Much has been banded about regarding the soca, calypso and masquerade aspects of the 52nd annual West Indian American Day Carnival Association’s spectacular five-day presentation. As always, to a lesser extent the Reggae Night presentation which usually focus on the hard-driving Jamaica-birthed music has been virtually overshadowed in promotion and publicity by the Eastern Caribbean touters of the Brooklyn Museum activities slated during the last weekend of August.
However, to those clueless about the first night’s presentation slated for Thursday, it is reggae that will kick-off the revelry with a presentation to highlight the beat rooted in African rhythms and later repackaged from Jamaican to capture universal audiences and accolades that surpass the Caribbean region.
Reggae-Afrobeats begins at 7 pm at the Brooklyn Museum, 200 Eastern Parkway with a showcase hosted by Tamara Ivey and Glitterati representing Nigeria / Ghana.
Jamaica’s Wayne Wonder is likely to bring his A-game to a lineup featuring Ding Dong (Jamaica) Runtown (Nigeria) Nessa Preppy (Trinidad) with music by DJ Young Chow of radio station Hot 97, Kevin Crown Crowd, DJ T-Mings and DJ Gringo, Supa T.
In recent years Tony Rebel, Third World, Stephen Marley and others have performed to predominant Jamaica loyals dedicated to keeping Jamaica in the mix.
In the distant past, Steel Pulse, Aswad, Shabba Ranks, Mutabaruka, Miss Lou and others from the land of wood and water carried the red, gold and green banner that identifies the hard-driving beat and its supporters.
During his heyday Robert Nesta Marley, the avowed king of reggae and first Third World Superstar graced the stage to join celebrants of the holiday weekend tradition.
On each occasion, audiences were treated to incomparable performances and enviable showcases that rarely are presented in the borough.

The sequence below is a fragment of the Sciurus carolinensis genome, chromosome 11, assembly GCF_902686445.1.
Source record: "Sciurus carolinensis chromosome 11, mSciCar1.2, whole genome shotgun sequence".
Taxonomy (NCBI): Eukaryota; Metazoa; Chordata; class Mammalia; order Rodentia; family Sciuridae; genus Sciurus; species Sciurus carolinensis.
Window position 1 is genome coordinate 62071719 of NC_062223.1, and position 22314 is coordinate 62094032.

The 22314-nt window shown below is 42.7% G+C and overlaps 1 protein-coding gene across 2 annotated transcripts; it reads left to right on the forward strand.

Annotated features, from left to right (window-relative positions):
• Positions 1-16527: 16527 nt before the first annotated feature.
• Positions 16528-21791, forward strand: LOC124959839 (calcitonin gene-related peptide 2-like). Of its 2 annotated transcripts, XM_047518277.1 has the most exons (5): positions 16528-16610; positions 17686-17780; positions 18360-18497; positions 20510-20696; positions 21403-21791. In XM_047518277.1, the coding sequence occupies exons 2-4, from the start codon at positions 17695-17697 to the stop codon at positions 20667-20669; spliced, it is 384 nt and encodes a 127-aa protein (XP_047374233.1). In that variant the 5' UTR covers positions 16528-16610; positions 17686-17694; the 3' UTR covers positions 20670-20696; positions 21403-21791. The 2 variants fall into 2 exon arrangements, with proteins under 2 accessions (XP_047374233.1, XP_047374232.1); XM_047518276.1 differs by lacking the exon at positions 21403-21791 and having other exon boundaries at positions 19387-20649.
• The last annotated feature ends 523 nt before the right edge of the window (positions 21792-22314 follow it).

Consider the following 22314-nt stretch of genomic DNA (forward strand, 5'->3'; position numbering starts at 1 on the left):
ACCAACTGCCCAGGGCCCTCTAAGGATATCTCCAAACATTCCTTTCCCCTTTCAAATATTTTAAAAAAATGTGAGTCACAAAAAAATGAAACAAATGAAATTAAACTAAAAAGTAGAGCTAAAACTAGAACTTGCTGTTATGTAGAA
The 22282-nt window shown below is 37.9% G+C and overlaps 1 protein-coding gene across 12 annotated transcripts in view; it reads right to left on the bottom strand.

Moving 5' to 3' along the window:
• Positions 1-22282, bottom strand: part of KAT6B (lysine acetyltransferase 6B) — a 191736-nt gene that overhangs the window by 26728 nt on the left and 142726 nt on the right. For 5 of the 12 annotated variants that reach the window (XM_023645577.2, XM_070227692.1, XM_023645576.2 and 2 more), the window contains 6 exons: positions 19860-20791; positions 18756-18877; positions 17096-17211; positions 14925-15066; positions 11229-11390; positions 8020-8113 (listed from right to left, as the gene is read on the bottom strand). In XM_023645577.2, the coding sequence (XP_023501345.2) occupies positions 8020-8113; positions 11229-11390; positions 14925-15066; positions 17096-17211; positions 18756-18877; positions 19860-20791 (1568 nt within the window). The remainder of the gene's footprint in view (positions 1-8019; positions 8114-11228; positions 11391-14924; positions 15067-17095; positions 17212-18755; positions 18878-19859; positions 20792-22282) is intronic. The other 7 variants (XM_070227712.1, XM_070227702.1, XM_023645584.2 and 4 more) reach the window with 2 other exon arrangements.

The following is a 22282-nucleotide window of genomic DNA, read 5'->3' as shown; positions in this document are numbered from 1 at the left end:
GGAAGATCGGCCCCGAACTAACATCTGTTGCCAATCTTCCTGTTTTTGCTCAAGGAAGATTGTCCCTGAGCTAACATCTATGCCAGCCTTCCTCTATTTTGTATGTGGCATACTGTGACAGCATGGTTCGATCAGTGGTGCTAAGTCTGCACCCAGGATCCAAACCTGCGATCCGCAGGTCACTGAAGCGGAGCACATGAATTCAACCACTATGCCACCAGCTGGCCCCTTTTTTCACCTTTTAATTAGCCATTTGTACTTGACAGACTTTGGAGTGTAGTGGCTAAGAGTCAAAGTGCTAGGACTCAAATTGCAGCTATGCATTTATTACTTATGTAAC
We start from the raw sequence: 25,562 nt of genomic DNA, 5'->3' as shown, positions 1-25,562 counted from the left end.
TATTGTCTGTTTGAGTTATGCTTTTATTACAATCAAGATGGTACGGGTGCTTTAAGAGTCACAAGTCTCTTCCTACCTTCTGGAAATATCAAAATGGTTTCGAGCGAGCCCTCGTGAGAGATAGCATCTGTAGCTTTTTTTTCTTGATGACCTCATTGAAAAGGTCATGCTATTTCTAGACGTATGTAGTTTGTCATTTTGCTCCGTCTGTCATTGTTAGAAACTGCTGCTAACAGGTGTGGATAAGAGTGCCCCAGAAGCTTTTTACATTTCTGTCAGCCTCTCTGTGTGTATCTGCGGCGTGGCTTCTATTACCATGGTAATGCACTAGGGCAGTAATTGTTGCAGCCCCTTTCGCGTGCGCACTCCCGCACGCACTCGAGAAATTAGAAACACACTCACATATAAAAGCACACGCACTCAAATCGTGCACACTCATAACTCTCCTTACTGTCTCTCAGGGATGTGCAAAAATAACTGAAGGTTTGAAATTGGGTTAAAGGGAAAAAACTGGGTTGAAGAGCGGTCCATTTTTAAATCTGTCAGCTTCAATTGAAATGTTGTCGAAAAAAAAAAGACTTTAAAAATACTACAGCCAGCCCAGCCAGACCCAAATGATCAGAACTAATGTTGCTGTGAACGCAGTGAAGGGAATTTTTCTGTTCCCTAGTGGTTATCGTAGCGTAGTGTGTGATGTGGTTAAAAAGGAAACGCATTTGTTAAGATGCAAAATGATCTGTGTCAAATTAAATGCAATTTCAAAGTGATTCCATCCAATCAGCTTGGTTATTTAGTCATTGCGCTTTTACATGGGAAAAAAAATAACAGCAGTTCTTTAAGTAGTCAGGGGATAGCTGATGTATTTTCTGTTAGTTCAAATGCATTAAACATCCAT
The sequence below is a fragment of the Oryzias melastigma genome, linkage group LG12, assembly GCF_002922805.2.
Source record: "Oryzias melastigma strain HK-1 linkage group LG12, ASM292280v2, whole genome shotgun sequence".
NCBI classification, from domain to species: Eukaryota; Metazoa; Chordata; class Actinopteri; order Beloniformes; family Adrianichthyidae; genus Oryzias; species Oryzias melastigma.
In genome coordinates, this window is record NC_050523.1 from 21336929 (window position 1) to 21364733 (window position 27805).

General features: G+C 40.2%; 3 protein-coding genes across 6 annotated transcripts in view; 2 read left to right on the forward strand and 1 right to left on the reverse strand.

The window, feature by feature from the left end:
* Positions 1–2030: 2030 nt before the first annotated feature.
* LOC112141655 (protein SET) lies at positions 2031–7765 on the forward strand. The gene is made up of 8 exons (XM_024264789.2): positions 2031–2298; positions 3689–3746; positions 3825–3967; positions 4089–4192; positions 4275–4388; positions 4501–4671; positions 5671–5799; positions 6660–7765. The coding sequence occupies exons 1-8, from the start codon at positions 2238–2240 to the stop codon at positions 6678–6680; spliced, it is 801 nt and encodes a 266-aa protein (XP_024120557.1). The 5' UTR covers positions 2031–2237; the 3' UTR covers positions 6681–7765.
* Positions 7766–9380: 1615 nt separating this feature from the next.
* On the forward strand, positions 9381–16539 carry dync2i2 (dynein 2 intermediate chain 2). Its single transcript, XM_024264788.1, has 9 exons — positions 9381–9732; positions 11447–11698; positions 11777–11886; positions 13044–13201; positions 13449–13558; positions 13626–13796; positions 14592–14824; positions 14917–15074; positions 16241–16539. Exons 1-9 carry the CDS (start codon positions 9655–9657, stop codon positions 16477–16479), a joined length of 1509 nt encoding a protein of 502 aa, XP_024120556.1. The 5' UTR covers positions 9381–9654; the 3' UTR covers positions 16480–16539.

It is unlikely patrons will be requested to “get something and wave” however, the option is open when feelings of irieness prevail.
Regardless, WIADCA organizers are urging patrons to “Catch the Vibe” because they “have a lot to give.”
Dancehall kingpin Spragga Benz surprised more than a few recently when he unleashed a litany of literature about the genre he has been honing for decades.
After waiting patiently for his turn to opine on the topic of the future of the dancehall genre, the deejay — billed last to speak — enlightened the UWI / SUNY assembly with a clear, concise, definitive portrait of his journey this far.
Detailing his start in a Kingston neighborhood, which could have steered him in a less enviable direction, Carlton Errington Grant AKA Spragga Benz, the father of Shanice and Carlton Jr. used the forum to explain the intricacies of his craft and how he applied his talent to emerge the iconic figure he is now revered.
Actually, he did not brag about his movie role, his recent appearance at Reggae Sumfest in Montego Bay, his children or his many rendezvous with members of the Marley off-springs, instead, he gave what seemed like a course lecture that could be titled ‘Dancehall Reggae 101.’
That a university professor named Dr. Carolyn Cooper preceded him with a keynote address fraught with a Power Point presentation that seemed to collapse with redundant information and irrelevant references on the topic, Benz’s off-the-cuff message offered a real and raw relatable response.
Reggae Insider Cristy Barber and Irie Jam FM radio innovator Bobby Clarke also registered favorably in addressing and defining the subject.
Thanks to the partnership between the University of the West Indies and the State University of New York, much was gleaned.
Their collaboration will be repeated on Sept. 20 with a symposium questioning whether Climate Change is real or fabricated.
Slated for the SUNY Global Center in Manhattan, 116 East 55th at from 9 am to 1 p. for more information, call 212-759-9345.
Catch You On The Inside!
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